So you’ll often find yourself installing frameworky or infrastructurey things in your global packages. Installed globally they’ll be on your PATH so you can use them anywhere.

A good example is Yeoman and its generators. You’ll use yo from the command line to scaffold out projects in a variety of places, so both Yeoman and the generators you want to use must be globally accessible.

Going back to express, this is an example of a package that you’ll often want to use in your node apps, so you’d normally install it locally. Except that it also has a command line interface… so you’ll want to install it globally?

Well, you can actually do both, and this might be the easiest option.

But, as I said earlier, you can use that global install in your apps. Maybe you have a lot of apps and you want to use the same version of express in all of them. That way, when you upgrade express, you only have to upgrade it globally and all your apps will get the upgrade. Nice, right?

If you wanted to do this, you’d need to link express into your node apps. To try this out, execute the commands below from the shell in a convenient folder. Couple of points:

  • On Windows you’ll need to run the Command Prompt as administrator, or you won’t be able to create the link,
  • For the npm init command, which will scaffold out a basic package.json for you, just accept all the default suggestions.
mkdir linktest
cd linktest
npm init
npm install express -g
npm link express

Unfortunately, unlike the npm install command, there’s no way to save express into your package.json dependencies list. You’ll need to edit the file and add it yourself. However, you should find that your linktest folder now contains a node_modules folder. Within that, you’ll find a symbolic link to your global express install. You can obviously drill into that folder just as if it were really in the linktest folder.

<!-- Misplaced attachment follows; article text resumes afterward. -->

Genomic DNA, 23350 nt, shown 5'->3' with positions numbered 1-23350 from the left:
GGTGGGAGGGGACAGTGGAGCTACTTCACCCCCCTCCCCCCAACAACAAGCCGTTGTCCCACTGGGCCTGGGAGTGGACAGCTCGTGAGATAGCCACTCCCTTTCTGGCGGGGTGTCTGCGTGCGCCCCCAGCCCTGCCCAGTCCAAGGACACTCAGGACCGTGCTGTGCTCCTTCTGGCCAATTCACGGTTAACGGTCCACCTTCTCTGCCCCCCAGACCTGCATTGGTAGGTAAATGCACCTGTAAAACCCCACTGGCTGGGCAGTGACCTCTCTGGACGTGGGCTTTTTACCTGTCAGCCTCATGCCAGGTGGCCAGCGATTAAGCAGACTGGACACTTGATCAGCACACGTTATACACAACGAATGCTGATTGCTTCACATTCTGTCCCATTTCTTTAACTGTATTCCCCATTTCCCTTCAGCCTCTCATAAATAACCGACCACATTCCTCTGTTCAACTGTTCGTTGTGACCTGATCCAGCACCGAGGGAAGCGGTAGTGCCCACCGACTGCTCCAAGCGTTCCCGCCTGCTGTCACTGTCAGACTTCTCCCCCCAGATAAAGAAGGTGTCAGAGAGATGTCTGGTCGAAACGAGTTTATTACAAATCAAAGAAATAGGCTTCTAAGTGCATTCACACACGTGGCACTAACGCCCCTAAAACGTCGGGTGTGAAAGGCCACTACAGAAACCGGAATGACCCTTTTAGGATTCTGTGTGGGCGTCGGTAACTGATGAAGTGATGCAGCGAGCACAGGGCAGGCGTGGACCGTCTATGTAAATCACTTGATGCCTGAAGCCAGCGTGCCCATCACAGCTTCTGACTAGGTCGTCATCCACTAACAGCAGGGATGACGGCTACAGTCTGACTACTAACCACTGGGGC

Now, as I said, if you update your global install of express your linktest node app will also get the update.

Hopefully that clears up the differences between local and global packages.

TAKE-HOME MESSAGE: always try to use local packages unless there’s a very good reason not to! (I.e., you need to use the package from the command line.)

 

Speaking on Node Tools for Visual Studio at Node.js & JavaScript Cambridge Meetup

I’m pleased to say I’ll be speaking at the Node.js & JavaScript Cambridge meetup on Tuesday 8th April. It’s upstairs at the Fountain Inn on Regent Street in Cambridge (UK), starting at 7.45PM.

I’ll be talking about and demoing Node Tools for Visual Studio. If you want to learn how to develop for Node on Windows, and you’re in the local area, please do come along. You can already sign up at:

http://www.meetup.com/NodeJS-Cambridge/events/164845272/

There will be two talks during the evening. I’m not sure what the other one is yet, but I’ll post as soon as I know. The usual format is 20 minute talks with 10 minutes at the end of each for questions.

I’m going to try to cover:

  • The different project templates
  • npm
  • Editing
  • Debugging
  • Profiling
  • Azure deployment

That’ll probably more than fill 20 minutes without too much difficulty. Being Cambridge, people love to ask questions so we’ll see if I can get through it all or not!

As I say, if you’re in the area that night, please do come along. They’re a sociable crowd and there’s plenty of time for drinking and chatting afterwards.